To save space, you can grow acorn squash vertically on a trellis or fence. If you want to grow them like this, don’t plant your seeds or seedlings in hills. Go with a row, and 2 to 2-and-a-half feet between each plant. Your trellis system will have to be sturdy to hold the growing squash, as they will get pretty heavy later in the season.

Growing Instructions

Once your plants start to grow, their broad leaves will shade out many weeds, making maintenance fairly easy. Until them, keep the squash patch well weeded and water when the soil starts to dry out.

Protect your squash as they begin to grow. If your plants are growing on the ground, you can place a coffee can lid or something similar under each growing squash to protect it from the damp soil underneath. Squash on a trellis won’t need this, but you will definitely have to tie the squash to the supports as they grow. The plant won’t be able to support the fruits when growing upward.

When the cool weather comes in, you will want to make the most of your last few squash. If your vines are still making flowers, pull them off as you find them. That will make your plants use their resources to finish growing your existing squash fruits rather than starting new once that will never mature in time.

Containers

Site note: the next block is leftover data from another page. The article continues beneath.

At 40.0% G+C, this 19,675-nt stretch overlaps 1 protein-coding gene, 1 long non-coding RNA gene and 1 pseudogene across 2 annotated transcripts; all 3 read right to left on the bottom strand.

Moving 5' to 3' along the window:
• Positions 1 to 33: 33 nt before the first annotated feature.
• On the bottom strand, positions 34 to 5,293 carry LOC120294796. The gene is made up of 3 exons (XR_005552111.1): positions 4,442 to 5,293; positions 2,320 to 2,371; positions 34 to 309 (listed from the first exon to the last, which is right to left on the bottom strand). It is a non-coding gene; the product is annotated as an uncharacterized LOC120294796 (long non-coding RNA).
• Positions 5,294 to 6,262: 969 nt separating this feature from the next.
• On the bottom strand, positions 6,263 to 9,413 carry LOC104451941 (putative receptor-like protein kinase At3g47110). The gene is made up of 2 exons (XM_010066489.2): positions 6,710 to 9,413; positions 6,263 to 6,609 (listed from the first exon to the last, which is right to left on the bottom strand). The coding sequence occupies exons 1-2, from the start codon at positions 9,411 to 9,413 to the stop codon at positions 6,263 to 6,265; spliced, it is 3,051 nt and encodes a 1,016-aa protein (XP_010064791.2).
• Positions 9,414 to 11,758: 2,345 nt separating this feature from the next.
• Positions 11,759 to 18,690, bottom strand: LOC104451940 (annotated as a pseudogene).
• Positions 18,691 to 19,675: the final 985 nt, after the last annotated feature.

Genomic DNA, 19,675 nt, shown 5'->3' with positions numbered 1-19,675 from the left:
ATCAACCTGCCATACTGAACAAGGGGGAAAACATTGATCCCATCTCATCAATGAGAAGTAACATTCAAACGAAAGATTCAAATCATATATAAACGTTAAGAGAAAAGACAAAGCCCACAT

As one of the smaller winter squash varieties, acorn squash work fine in containers providing the pots are large enough. Plant each plant in a container around 5 gallons large, and either let the vines trail over the sides, or plan on having a trellis.

Your best option for container growing is to plant a bush variety, such as Table King. It might still need some support, but the bushy shape is more compact than the vining plants.

Pests and Diseases

Your biggest threats will be leaf-eating insects like the striped cucumber beetle or the squash bug. Either one can can do significant damage to your plants, so you need to watch out. They are large and easy to spot, though you should look under the large leaves and inside the blossoms too. Pick them off by hand as you find them, and regularly spritz your squash plants with a natural insecticide.

Insects like vine borers are more sneaky, and can chew the stalks at the ground level. Watch for wilting leaves (even after watering), that is the surest sign of borers. Pull up the plants immediately, and cut open the stalks. If you see small grubs, then that’s the problem. You can’t really do much about them once they are inside the plant, so pull any dying plants immediately so they don’t spread.